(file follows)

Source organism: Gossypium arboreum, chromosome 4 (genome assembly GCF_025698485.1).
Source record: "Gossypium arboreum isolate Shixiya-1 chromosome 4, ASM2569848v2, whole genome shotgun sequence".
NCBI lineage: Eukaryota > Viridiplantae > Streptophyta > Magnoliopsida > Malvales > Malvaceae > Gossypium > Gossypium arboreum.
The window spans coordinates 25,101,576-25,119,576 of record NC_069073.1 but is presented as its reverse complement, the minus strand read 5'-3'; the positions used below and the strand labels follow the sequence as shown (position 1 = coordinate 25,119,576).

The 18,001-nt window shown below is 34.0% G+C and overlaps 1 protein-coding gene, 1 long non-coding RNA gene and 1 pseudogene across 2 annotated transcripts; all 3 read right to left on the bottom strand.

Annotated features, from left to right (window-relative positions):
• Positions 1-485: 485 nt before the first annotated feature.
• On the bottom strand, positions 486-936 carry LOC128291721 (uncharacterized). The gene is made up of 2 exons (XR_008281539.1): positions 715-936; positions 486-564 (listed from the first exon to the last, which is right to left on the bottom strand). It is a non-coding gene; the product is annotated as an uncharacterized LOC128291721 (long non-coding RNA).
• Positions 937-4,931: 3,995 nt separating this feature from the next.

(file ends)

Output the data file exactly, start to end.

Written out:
Source organism: Gossypium arboreum, chromosome 4 (genome assembly GCF_025698485.1).
Source record: "Gossypium arboreum isolate Shixiya-1 chromosome 4, ASM2569848v2, whole genome shotgun sequence".
NCBI lineage: Eukaryota > Viridiplantae > Streptophyta > Magnoliopsida > Malvales > Malvaceae > Gossypium > Gossypium arboreum.
The window spans coordinates 25,101,576-25,119,576 of record NC_069073.1 but is presented as its reverse complement, the minus strand read 5'-3'; the positions used below and the strand labels follow the sequence as shown (position 1 = coordinate 25,119,576).

The 18,001-nt window shown below is 34.0% G+C and overlaps 1 protein-coding gene, 1 long non-coding RNA gene and 1 pseudogene across 2 annotated transcripts; all 3 read right to left on the bottom strand.

Annotated features, from left to right (window-relative positions):
• Positions 1-485: 485 nt before the first annotated feature.
• On the bottom strand, positions 486-936 carry LOC128291721 (uncharacterized). The gene is made up of 2 exons (XR_008281539.1): positions 715-936; positions 486-564 (listed from the first exon to the last, which is right to left on the bottom strand). It is a non-coding gene; the product is annotated as an uncharacterized LOC128291721 (long non-coding RNA).
• Positions 937-4,931: 3,995 nt separating this feature from the next.